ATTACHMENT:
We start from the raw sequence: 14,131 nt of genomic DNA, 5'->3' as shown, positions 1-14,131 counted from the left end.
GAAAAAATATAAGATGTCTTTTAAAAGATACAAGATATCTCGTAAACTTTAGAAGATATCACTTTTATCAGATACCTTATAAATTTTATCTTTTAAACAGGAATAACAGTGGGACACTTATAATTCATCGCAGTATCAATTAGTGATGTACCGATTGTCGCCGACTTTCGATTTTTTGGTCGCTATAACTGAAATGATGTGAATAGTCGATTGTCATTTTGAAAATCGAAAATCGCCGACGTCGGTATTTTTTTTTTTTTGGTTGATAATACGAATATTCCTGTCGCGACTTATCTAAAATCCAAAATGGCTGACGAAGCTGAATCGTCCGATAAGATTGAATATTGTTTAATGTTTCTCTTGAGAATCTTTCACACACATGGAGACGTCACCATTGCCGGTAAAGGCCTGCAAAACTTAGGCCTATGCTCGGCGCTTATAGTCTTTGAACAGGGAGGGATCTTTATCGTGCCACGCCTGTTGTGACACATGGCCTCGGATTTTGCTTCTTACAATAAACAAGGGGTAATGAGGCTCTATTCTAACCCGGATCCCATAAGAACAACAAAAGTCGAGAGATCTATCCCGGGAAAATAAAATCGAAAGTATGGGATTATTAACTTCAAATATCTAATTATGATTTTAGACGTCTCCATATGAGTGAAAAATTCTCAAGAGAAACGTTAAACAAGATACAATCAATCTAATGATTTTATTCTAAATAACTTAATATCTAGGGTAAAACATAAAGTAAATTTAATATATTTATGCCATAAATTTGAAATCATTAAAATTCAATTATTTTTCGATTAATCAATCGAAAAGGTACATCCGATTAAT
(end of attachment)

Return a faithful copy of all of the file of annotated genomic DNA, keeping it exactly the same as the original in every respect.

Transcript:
We start from the raw sequence: 14,131 nt of genomic DNA, 5'->3' as shown, positions 1-14,131 counted from the left end.
GAAAAAATATAAGATGTCTTTTAAAAGATACAAGATATCTCGTAAACTTTAGAAGATATCACTTTTATCAGATACCTTATAAATTTTATCTTTTAAACAGGAATAACAGTGGGACACTTATAATTCATCGCAGTATCAATTAGTGATGTACCGATTGTCGCCGACTTTCGATTTTTTGGTCGCTATAACTGAAATGATGTGAATAGTCGATTGTCATTTTGAAAATCGAAAATCGCCGACGTCGGTATTTTTTTTTTTTTGGTTGATAATACGAATATTCCTGTCGCGACTTATCTAAAATCCAAAATGGCTGACGAAGCTGAATCGTCCGATAAGATTGAATATTGTTTAATGTTTCTCTTGAGAATCTTTCACACACATGGAGACGTCACCATTGCCGGTAAAGGCCTGCAAAACTTAGGCCTATGCTCGGCGCTTATAGTCTTTGAACAGGGAGGGATCTTTATCGTGCCACGCCTGTTGTGACACATGGCCTCGGATTTTGCTTCTTACAATAAACAAGGGGTAATGAGGCTCTATTCTAACCCGGATCCCATAAGAACAACAAAAGTCGAGAGATCTATCCCGGGAAAATAAAATCGAAAGTATGGGATTATTAACTTCAAATATCTAATTATGATTTTAGACGTCTCCATATGAGTGAAAAATTCTCAAGAGAAACGTTAAACAAGATACAATCAATCTAATGATTTTATTCTAAATAACTTAATATCTAGGGTAAAACATAAAGTAAATTTAATATATTTATGCCATAAATTTGAAATCATTAAAATTCAATTATTTTTCGATTAATCAATCGAAAAGGTACATCCGATTAAT